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Missouri women sues Hooters for workplace discrimination

A former waitress for the Hooters restaurant chain claims she was discriminated against on the basis of disability following brain surgery in 2012. The woman has filed a lawsuit in Missouri court seeking $25,000 for emotional and mental distress she says she suffered as a result of the alleged employment discrimination. She also seeks punitive damages and attorney fees against the restaurant chain.

The woman began working for Hooters in 2005 and continued working there while she attended nursing school. In June 2012, just six weeks before her graduation, she began suffering numbness and tingling on the left side of her body. She was diagnosed with bleeding on the brain and underwent surgery on July 2, 2012. While she was still hospitalized, the woman's manager visited her and told her that she could come back to work just as soon as she was able.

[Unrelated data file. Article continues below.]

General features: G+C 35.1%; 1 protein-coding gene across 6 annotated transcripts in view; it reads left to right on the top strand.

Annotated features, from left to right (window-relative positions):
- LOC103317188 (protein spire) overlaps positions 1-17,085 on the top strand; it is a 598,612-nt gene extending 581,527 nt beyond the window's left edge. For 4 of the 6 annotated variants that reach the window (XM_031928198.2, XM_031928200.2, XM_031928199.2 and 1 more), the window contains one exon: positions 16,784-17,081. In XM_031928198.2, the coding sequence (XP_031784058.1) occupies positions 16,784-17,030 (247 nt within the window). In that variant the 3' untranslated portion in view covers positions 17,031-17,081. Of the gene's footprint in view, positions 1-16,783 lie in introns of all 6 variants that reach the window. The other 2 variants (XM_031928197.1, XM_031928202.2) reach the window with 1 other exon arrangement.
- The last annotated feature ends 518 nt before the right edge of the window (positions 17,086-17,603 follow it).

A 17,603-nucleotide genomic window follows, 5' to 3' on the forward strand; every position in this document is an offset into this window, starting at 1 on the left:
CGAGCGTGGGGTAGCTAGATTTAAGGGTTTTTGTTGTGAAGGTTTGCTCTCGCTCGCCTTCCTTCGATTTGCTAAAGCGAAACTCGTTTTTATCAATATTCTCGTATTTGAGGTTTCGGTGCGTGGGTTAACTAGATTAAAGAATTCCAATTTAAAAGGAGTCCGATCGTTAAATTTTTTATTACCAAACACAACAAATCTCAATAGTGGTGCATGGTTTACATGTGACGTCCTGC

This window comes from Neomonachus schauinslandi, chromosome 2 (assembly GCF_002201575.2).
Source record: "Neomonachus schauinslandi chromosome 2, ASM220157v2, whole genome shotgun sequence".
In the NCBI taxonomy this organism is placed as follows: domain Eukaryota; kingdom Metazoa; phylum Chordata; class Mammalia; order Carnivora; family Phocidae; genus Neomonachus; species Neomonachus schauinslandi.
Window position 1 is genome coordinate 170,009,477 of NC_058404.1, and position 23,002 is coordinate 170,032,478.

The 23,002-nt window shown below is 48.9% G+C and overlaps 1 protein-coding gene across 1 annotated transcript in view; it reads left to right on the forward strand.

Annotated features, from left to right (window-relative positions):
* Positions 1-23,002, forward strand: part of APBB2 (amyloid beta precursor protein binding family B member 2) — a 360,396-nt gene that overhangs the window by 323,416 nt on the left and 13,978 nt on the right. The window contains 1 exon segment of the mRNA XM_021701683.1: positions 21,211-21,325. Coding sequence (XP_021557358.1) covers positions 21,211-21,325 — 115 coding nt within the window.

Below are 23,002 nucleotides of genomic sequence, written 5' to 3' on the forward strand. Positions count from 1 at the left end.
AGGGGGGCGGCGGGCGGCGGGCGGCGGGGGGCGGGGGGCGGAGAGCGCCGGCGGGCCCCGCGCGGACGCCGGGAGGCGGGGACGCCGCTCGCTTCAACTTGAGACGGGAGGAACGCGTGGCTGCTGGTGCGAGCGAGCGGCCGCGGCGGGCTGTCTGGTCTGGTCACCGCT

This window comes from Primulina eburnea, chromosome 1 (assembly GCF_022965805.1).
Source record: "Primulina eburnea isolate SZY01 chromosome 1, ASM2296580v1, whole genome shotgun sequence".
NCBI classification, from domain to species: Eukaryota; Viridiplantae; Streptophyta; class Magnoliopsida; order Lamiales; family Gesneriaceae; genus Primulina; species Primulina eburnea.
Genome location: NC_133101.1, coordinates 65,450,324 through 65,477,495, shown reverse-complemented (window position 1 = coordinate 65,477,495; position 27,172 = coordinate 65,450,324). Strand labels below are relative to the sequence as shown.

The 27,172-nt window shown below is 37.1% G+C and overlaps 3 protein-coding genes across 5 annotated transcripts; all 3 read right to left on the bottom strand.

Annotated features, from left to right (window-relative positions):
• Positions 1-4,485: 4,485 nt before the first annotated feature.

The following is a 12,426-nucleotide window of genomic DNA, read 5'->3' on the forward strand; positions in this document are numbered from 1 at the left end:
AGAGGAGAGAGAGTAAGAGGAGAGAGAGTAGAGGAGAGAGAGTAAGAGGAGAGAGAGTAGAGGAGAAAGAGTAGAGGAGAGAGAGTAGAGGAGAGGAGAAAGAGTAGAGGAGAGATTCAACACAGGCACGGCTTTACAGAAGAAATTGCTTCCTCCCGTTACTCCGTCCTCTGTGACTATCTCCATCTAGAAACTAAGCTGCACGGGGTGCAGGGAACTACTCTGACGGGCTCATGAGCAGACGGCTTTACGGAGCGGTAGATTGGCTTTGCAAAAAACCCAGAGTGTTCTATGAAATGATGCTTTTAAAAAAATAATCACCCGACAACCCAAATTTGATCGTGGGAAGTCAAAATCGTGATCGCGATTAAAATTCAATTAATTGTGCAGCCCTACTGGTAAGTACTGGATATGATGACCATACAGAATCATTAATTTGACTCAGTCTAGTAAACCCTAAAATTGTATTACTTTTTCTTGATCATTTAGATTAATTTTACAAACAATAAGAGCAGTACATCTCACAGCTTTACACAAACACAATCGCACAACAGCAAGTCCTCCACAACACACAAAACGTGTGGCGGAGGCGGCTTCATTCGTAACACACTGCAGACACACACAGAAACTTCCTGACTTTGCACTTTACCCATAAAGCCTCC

The woman was released to return to work on July, 16, 2012. Upon her return to work, she was told she would have to wear a wig to cover her hair, which had been closely cropped for the surgery, and surgical wound. Because she could not afford to buy a wig, she borrowed one. However, she could not wear it due to pain from the healing cranial wound. Hooters thereafter reduced her hours from several shifts a week to just one shift. She ultimately was forced to resign because her hours had been cut so much that she could no longer make a living.

Disability discrimination is illegal under both Missouri and federal law. Under the law, employers have an obligation to provide reasonable accommodations to their disabled employees so that they are able to perform their essential job functions. If an employer fails to make reasonable accommodation for a disabled employee or takes adverse action against an employee because of the employee's disability, the employer may be legally liable for damages.

Source: NBC News, "Hooters sued by former waitress in war over wig," Amy Langfield, April 9, 2013

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